4. Can you summarize the process you went through to apply for, and receive, the position?
I applied through the John Deere website. I was then called for an interview where I did two interview sessions in one day, with two different groups of interviewers. They called me a few weeks later and I was offered the job.

5. How did you feel on the first day or upon entering the work site for the first time?
On the first day, I had to go to John Deere Headquarters first thing to fill out HR paperwork and get issued my badge. That was a little intimidating just because it’s the world headquarters. I was a little nervous about starting later in the day at my actual location, just like anyone would be, but I had a lot of helpful people show me the ropes my first day and felt welcomed right away. It made me excited about working there going forward.

6. What are some of your duties and responsibilities? How do they fit into the bigger picture at the company?
We are responsible for troubleshooting major incidents that occur within John Deere’s IT infrastructure. This is done by working with other teams across John Deere.

7. What is the most important skill or task you’re learning on the job?
How to effectively communicate and drive a conversation with multiple people at once and to be able to convey your ideas using technical wording effectively.

8. What’s your favorite thing about the job?
There are always new challenges that vary from day to day. You get to communicate with different people from teams all across John Deere. You also get to help people solve issues and they are usually very grateful for it, which makes you feel good.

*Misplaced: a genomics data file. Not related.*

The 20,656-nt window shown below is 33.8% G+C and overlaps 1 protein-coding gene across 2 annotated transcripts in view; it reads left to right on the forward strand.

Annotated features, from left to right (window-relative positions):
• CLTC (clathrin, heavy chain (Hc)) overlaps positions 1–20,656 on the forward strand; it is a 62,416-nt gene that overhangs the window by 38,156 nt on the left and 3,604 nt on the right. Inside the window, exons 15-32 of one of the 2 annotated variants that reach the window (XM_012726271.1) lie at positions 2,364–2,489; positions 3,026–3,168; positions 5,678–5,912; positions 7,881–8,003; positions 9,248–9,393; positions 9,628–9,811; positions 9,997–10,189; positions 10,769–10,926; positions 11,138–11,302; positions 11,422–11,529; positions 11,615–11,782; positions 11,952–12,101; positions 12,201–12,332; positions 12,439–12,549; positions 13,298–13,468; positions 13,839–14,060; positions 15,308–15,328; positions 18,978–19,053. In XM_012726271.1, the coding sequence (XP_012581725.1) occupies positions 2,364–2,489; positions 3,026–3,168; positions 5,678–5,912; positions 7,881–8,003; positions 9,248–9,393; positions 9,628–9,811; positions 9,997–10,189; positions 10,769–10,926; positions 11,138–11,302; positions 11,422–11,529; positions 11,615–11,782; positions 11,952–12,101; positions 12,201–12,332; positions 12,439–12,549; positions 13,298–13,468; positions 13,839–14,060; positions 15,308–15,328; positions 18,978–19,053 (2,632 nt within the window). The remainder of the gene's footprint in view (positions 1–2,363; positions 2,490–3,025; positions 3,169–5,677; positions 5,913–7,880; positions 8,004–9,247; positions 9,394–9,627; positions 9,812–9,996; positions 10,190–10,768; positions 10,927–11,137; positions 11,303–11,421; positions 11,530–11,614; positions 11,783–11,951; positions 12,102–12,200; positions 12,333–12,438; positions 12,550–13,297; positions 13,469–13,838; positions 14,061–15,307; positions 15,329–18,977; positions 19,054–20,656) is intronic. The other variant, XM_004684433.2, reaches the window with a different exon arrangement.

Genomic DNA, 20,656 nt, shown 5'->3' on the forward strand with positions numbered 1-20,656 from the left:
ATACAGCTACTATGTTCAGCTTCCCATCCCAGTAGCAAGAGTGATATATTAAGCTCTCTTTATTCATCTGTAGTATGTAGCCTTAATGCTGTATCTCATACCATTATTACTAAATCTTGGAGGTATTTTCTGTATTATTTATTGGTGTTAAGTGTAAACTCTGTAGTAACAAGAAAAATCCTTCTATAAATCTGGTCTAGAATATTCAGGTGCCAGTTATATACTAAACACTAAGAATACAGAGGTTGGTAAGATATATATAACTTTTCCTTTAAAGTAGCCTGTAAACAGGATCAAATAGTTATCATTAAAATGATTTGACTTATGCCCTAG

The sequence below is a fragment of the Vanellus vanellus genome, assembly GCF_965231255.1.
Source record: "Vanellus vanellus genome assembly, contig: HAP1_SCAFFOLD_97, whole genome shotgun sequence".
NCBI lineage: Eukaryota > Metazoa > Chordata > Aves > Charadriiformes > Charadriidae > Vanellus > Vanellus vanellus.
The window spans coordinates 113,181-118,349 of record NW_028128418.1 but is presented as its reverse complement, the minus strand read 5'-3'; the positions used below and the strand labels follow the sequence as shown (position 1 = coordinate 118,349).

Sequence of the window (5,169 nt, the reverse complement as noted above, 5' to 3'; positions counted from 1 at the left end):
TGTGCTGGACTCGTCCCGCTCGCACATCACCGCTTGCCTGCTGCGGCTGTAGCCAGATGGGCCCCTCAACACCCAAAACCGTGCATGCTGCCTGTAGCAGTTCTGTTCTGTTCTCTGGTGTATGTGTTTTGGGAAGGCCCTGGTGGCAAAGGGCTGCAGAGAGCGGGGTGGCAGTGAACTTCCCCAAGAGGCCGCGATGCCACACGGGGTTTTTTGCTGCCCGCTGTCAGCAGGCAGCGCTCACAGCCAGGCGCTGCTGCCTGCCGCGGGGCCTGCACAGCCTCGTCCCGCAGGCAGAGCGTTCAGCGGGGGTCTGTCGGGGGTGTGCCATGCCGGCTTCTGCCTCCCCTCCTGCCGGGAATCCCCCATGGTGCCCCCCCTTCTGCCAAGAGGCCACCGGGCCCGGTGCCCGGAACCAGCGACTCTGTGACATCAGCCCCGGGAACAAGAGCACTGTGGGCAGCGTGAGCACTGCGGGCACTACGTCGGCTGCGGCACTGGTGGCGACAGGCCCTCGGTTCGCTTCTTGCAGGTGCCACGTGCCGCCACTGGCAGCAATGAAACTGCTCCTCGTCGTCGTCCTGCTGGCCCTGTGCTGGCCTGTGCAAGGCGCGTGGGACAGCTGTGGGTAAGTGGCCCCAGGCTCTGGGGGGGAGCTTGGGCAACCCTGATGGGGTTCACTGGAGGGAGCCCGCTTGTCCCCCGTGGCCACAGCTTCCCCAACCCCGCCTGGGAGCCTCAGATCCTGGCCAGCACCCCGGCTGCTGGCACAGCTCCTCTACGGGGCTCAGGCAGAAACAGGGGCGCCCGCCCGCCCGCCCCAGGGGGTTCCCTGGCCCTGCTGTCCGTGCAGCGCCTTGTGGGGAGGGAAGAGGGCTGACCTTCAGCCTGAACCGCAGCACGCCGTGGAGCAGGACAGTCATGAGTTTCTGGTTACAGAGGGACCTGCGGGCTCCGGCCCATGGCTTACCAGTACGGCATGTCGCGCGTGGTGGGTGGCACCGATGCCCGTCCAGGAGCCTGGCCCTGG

9. What’s one thing that has surprised you about it?
How even if you don’t have the technical expertise needed for the job, if you give your best attempt, your coworkers are usually happy to help you out. It’s more of a helpful and teamwork based environment instead of an isolated and “figure it out yourself” type environment.

10. Would you like to see yourself continuing to work for this company or in this type of job after graduation?
Absolutely. I have the opportunity to apply for the Employee Development Program or apply internally after graduation. I will most definitely do that and I believe that this Part Time Student position will have set me up for an opportunity to get hired on as a full-time employee.

11. What advice would you give to someone in your major who might be looking for this same type of opportunity?
Apply to as many internships and part time student positions as you can. This will allow you to get your foot in the door and make it much easier to transition into a job after graduation. Even if you don’t meet all of the requirements of the job listing, still apply anyway. The fact that you took the leap and applied is really all a company is looking for. They don’t expect you to have all of the technical knowledge needed. As long as you work hard and try your best, they will be satisfied with that. The technical knowledge will come with work experience anyways, and you can’t get that if you don’t apply.

young male students having a conversation on a college campus

Oleson chats with a fellow Information Systems student during a study break in the Riverfront Hall atrium.